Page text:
Can High Disease Burden Make Some Parts of the World More Prone to Violence?
Robert Bransfield, MD, DLFAPA, discusses research that explores how some infectious diseases can make individuals homicidal.
Robert Bransfield, MD, DLFAPA, private practice, Psychiatry, in Red Bank, New Jersey, discusses research that explores how some infectious diseases can make individuals homicidal.
Interview Transcript (modified slightly for readability):
“In the article that I just finished and was just published on Lyme disease and suicide, one finding was that 26% of the patients who were suicidal were also homicidal; that’s a significant number. Now, suicide is far more common with these patients rather than homicide but it does occur. That makes me think that we need to pay more attention to that, so my next project is to look more at people who become homicidal, look at a series of the people who were homicidal, and try to understand that better.
Now, if we look at Lyme disease, I’ve seen cases where people have committed murders and I’ve evaluated those people in a forensic setting after-the-fact, unfortunately, and we can think that maybe if there were earlier diagnosis, better treatment, this tragedy would not have occurred. Certainly, most Lyme patients do not take this course; it’s a very small percent. But we have to look not just at Lyme but at other infections—toxoplasmosis has a strong correlation with homicide.
And when we think of this further, there may be some parts of the world that are prone to violence, that are endemic to violence related to the infectious diseases that are present in that part of the world. An example is, there are many vector-borne diseases in Afghanistan, so in the Middle East and parts of Africa that were very prone to violence, there may be infections present that contribute to developmental impairments that increase the risk of violent behaviors. So, you can have a significant amount of poor impulse control in a significant percent of the population, and that can have a critical mass effect that increases the risk of violence in that area.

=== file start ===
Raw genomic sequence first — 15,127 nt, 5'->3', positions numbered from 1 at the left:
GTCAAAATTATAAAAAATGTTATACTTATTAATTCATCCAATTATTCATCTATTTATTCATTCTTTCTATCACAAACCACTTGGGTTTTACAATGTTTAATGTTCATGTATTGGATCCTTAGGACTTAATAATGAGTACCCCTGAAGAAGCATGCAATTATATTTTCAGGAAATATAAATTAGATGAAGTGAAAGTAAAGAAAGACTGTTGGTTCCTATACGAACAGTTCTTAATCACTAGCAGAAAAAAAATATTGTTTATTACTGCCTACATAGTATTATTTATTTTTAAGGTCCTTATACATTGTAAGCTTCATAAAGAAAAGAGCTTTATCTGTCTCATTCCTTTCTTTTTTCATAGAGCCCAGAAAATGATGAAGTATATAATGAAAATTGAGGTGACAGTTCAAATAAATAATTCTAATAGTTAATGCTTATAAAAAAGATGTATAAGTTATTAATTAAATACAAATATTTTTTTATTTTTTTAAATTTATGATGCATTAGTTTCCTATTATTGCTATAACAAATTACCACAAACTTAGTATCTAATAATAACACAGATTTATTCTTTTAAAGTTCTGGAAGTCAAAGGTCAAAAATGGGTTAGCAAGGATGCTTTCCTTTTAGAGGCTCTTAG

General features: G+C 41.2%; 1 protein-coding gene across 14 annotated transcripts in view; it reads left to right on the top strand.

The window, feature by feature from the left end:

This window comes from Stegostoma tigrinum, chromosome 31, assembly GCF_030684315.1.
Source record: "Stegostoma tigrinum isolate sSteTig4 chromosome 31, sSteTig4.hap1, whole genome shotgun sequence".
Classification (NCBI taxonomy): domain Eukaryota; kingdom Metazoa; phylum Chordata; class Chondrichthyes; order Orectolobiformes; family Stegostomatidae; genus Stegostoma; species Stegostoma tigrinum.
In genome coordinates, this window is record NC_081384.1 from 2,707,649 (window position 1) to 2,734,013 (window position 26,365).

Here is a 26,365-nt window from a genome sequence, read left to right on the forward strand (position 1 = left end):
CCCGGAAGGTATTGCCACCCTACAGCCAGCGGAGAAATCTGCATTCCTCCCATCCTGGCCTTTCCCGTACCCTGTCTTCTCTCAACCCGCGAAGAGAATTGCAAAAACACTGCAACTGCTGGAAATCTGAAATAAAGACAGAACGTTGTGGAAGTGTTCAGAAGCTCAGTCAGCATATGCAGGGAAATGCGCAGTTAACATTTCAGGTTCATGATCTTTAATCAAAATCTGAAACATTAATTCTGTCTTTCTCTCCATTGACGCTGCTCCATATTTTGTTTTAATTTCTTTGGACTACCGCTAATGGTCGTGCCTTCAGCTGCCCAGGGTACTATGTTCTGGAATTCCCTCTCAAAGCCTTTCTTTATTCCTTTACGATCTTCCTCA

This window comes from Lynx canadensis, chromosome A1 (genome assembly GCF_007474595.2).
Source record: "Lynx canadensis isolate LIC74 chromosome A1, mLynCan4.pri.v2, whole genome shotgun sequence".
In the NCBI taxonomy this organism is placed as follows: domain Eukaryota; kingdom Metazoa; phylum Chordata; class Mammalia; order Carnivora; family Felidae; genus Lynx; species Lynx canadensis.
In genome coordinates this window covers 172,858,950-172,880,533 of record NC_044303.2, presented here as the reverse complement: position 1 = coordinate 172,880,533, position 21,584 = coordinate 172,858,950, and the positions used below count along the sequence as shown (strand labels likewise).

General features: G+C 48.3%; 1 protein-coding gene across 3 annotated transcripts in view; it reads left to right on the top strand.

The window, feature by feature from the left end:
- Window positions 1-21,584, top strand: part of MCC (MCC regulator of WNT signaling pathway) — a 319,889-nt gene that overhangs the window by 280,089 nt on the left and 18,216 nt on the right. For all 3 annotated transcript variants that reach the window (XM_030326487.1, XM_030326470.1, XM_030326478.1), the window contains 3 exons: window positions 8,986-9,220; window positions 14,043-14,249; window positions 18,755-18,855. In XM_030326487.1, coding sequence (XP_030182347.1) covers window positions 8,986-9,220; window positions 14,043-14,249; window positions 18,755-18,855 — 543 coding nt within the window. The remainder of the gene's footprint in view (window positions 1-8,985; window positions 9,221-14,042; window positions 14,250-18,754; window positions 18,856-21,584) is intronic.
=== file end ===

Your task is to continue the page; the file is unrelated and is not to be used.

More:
Another way to look at this could be post-World War I Europe; now, this was before the antibiotic era, but WWI with trench warfare there were a lot of infections, particularly Spanish flu, typhus, other infections that followed or were part of WWI that resulted in a large amount of impairment in a large number of people, including impairment in certain leaders, and that may have laid the foundation for people with poor impulse control who were at greater risk to be violent and then, that may have, in turn, contributed to causing WWII. So, it’s a very unique thing to think of violence, and instead of sending in just military intervention, to send in public health intervention, and look at reducing disease. And this is, if you look back in history, there were times in world history where things were more peaceful and then things were more violent.
Why do people that sometimes cooperate and other times there’s conflict? And if someone has a more intact nervous system, a more intact brain, there’s a greater capacity for cooperation. But someone who is brain-impaired may be more impulse-prone, less cooperative, more predatory, and you may see more violence. So, in a global community, we have to look at this, and possibly, that could help prevent some future conflict by being attentive of this.”